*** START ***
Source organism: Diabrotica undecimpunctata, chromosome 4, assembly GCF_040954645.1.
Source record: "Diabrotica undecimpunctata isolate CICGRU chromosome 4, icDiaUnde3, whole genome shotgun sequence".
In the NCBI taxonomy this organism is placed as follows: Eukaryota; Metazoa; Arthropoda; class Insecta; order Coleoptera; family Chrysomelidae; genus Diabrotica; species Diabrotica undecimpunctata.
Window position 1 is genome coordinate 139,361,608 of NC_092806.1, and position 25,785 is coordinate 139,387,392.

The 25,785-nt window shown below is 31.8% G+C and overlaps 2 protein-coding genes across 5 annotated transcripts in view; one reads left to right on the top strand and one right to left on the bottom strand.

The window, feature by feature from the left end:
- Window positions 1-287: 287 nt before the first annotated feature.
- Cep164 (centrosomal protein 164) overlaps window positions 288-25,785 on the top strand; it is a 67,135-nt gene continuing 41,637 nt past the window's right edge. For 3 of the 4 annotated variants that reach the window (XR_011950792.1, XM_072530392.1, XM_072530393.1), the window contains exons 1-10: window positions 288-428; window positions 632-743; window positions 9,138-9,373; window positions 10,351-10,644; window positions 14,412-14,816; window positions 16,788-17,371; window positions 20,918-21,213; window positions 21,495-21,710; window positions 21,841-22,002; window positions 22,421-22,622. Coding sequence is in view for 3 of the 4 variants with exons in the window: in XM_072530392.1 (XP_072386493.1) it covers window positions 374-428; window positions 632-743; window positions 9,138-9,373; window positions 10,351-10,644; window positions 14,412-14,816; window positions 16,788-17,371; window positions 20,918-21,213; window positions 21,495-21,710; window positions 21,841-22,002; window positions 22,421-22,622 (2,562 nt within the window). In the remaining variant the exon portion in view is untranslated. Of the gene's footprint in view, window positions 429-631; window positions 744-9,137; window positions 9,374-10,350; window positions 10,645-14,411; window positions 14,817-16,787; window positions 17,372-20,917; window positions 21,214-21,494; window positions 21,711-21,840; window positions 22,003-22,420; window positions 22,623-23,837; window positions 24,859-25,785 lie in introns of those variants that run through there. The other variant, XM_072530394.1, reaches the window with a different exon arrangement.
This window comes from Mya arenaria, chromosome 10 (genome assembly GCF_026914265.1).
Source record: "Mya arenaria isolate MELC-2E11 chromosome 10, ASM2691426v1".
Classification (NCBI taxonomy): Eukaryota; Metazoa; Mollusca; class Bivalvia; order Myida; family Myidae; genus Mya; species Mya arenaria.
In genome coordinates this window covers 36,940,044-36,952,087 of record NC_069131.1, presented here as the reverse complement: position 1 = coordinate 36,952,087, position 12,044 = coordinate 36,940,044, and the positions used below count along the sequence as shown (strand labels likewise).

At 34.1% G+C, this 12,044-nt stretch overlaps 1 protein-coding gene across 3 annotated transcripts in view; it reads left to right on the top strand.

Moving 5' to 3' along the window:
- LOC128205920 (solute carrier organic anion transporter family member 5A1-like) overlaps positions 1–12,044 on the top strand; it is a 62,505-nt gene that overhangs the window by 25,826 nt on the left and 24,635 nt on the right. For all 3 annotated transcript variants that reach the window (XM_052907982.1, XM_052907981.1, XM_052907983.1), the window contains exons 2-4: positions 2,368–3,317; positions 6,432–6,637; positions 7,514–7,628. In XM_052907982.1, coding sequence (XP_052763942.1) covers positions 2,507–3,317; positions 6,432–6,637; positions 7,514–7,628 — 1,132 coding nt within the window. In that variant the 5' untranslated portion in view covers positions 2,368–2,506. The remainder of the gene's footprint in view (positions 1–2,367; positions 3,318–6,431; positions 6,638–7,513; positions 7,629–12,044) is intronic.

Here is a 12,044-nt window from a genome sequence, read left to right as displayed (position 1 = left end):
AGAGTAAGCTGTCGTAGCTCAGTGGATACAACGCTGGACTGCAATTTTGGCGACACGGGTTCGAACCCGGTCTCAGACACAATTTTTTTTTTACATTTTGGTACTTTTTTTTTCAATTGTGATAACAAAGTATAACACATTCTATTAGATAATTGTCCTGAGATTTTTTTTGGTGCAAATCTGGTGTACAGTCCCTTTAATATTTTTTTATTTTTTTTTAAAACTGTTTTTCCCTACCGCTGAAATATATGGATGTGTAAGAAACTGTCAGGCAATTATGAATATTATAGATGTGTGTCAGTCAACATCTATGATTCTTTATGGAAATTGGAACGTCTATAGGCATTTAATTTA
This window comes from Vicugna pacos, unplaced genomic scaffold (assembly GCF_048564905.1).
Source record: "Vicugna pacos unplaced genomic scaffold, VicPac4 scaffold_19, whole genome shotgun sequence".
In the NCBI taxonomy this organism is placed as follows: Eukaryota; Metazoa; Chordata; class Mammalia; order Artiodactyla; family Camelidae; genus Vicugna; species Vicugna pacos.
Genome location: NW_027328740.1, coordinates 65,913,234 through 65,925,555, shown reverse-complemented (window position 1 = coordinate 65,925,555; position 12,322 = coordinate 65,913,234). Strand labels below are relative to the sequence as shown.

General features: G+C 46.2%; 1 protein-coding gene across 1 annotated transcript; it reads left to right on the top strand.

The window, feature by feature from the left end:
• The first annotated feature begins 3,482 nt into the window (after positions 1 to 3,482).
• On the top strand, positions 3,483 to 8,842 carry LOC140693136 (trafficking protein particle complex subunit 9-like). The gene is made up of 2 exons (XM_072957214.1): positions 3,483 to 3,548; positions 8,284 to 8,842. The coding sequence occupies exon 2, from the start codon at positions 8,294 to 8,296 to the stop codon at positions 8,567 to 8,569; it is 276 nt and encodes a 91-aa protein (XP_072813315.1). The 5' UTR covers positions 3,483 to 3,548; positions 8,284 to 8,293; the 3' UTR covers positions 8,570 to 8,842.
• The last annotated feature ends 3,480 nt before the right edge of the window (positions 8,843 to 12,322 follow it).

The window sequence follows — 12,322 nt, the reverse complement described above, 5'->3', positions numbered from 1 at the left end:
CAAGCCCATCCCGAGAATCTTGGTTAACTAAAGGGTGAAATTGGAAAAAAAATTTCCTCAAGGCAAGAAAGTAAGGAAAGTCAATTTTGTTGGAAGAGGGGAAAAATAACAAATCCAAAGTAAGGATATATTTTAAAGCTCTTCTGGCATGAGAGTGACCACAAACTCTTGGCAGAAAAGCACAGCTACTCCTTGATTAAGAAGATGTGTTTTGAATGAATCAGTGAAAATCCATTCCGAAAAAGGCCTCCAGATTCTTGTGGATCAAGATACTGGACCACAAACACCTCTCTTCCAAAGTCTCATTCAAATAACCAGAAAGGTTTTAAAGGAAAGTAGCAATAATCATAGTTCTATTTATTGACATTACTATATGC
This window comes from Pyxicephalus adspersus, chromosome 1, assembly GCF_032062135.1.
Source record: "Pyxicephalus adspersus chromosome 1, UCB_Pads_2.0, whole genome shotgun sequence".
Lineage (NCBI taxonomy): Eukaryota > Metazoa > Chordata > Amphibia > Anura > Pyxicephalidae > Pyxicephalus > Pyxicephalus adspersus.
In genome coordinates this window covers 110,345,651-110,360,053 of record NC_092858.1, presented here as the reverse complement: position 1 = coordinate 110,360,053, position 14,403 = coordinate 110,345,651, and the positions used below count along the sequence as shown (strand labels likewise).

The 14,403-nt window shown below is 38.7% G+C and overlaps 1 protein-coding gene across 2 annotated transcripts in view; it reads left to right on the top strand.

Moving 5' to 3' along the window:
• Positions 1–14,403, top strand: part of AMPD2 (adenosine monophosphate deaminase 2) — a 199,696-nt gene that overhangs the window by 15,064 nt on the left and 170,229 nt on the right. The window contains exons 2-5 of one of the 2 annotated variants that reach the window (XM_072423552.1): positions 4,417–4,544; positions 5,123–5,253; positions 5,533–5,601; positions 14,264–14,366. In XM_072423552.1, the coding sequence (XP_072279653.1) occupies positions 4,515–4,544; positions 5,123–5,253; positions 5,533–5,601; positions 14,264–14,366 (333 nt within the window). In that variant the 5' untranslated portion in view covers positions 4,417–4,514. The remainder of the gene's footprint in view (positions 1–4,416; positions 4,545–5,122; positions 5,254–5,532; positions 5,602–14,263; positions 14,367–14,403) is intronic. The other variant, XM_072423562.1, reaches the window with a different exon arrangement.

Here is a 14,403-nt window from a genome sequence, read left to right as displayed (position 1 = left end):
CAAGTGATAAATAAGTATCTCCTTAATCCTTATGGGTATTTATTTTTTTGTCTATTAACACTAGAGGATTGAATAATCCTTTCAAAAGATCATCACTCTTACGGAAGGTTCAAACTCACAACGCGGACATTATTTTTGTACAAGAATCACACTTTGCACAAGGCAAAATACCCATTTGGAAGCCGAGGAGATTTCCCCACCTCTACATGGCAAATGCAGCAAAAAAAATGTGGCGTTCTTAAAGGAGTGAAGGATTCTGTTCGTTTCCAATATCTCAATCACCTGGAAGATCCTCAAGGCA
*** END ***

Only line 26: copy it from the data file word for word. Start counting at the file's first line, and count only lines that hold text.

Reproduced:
• The last annotated feature ends 3,480 nt before the right edge of the window (positions 8,843 to 12,322 follow it).